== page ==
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The hunt for alien life goes on. A team of scientists used NASA’s WISE (Wide-field Infrared Survey Explorer) orbiting observatory to look for advanced civilizations. Out of 100,000 galaxies, they found no obvious indications of life.
Jason T. Wright, an assistant professor of astronomy and astrophysics at the Center for Exoplanets and Habitable Worlds at Penn State University, explains what they were looking for.
“The idea behind our research is that, if an entire galaxy had been colonized by an advanced spacefaring civilization, the energy produced by that civilization’s technologies would be detectable in mid-infrared wavelengths — exactly the radiation that the WISE satellite was designed to detect for other astronomical purposes,” Wright said.
According to Wright, energy used by an advanced civilization must be radiated away as heat in the mid-infrared wavelengths. It’s fundamental thermodynamics.
Here’s an example of the type of image Wright and his team were looking at.
This is how the Great Galaxy in Andromeda looks through NASA’s WISE space telescope.
The orange rings around the blue center? That’s heat from stars forming. The team of scientists were looking for any unusual amounts of mid-infrared emission.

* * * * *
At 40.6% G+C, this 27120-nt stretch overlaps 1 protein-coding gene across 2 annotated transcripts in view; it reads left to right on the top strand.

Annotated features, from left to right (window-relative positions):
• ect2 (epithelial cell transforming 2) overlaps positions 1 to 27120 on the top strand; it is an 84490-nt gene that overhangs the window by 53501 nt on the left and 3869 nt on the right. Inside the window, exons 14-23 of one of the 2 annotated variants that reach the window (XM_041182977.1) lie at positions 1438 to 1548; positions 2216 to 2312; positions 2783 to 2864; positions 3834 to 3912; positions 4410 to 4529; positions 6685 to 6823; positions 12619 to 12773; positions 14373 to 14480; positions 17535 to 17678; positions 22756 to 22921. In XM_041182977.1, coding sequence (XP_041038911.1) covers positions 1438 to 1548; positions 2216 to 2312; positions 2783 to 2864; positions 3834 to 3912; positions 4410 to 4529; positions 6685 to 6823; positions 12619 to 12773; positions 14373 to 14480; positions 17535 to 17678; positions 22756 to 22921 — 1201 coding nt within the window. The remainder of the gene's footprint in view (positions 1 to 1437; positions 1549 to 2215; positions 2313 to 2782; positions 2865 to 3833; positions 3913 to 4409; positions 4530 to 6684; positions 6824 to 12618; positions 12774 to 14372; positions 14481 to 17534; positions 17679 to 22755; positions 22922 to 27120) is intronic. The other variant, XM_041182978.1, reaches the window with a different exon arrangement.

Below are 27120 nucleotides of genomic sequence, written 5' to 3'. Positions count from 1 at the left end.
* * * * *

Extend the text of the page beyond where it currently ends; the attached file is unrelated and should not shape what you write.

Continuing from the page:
The idea of using mid-infrared emissions to spot advanced alien civilizations isn’t a new one. Theoretical physicist Freeman Dyson first proposed the idea in the 1960s. But, telescopes were not advanced enough back then to look for the waste heat. Today is different with space telescopes like WISE able to see the cosmos like never before.
There is a bit of hope out of the 100,000 galaxies observed. About 50 of them had unusually high levels of mid-infrared radiation according to Roger Griffith, lead author of the paper.
“Our follow-up studies of those galaxies may reveal if the origin of their radiation results from natural astronomical processes, or if it could indicate the presence of a highly advanced civilization,” said Griffith.
According to Wright, each of the galaxies observed has been around for billions of years. Plenty of time for an advanced civilization to form. “ Either they don’t exist, or they don’t yet use enough energy for us to recognize them,” Wright said.
NASA’s WISE telescope isn’t the only telescope used for observing objects through infrared. NASA’s Spitzer Space Telescope and Herschel Space Observatory also peer into the cosmos through infrared.
WISE stands out by surveying the entire sky.
It’s not just galaxies on WISE’s radar. It has also spotted near-Earth objects such as asteroids and comets.
Image credits: NASA. Top image is the entire sky mapped by WISE